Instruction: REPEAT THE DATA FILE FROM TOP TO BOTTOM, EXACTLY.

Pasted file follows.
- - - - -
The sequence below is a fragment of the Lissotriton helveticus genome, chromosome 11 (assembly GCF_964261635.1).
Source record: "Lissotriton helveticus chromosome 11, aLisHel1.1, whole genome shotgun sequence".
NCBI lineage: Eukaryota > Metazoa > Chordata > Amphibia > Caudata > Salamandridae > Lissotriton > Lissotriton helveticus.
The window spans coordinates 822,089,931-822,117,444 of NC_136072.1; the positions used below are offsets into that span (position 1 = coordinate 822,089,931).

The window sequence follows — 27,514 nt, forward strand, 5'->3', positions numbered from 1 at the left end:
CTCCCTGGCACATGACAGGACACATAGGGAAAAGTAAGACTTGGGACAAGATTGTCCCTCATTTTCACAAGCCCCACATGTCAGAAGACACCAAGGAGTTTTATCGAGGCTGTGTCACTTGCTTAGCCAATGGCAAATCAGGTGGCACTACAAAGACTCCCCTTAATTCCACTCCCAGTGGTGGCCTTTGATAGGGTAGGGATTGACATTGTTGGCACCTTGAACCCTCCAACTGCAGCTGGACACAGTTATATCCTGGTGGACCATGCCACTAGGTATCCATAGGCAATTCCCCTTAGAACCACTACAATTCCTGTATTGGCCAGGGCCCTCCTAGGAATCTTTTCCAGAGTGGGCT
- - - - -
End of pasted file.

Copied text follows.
The sequence below is a fragment of the Lissotriton helveticus genome, chromosome 11 (assembly GCF_964261635.1).
Source record: "Lissotriton helveticus chromosome 11, aLisHel1.1, whole genome shotgun sequence".
NCBI lineage: Eukaryota > Metazoa > Chordata > Amphibia > Caudata > Salamandridae > Lissotriton > Lissotriton helveticus.
The window spans coordinates 822,089,931-822,117,444 of NC_136072.1; the positions used below are offsets into that span (position 1 = coordinate 822,089,931).

The window sequence follows — 27,514 nt, forward strand, 5'->3', positions numbered from 1 at the left end:
CTCCCTGGCACATGACAGGACACATAGGGAAAAGTAAGACTTGGGACAAGATTGTCCCTCATTTTCACAAGCCCCACATGTCAGAAGACACCAAGGAGTTTTATCGAGGCTGTGTCACTTGCTTAGCCAATGGCAAATCAGGTGGCACTACAAAGACTCCCCTTAATTCCACTCCCAGTGGTGGCCTTTGATAGGGTAGGGATTGACATTGTTGGCACCTTGAACCCTCCAACTGCAGCTGGACACAGTTATATCCTGGTGGACCATGCCACTAGGTATCCATAGGCAATTCCCCTTAGAACCACTACAATTCCTGTATTGGCCAGGGCCCTCCTAGGAATCTTTTCCAGAGTGGGCT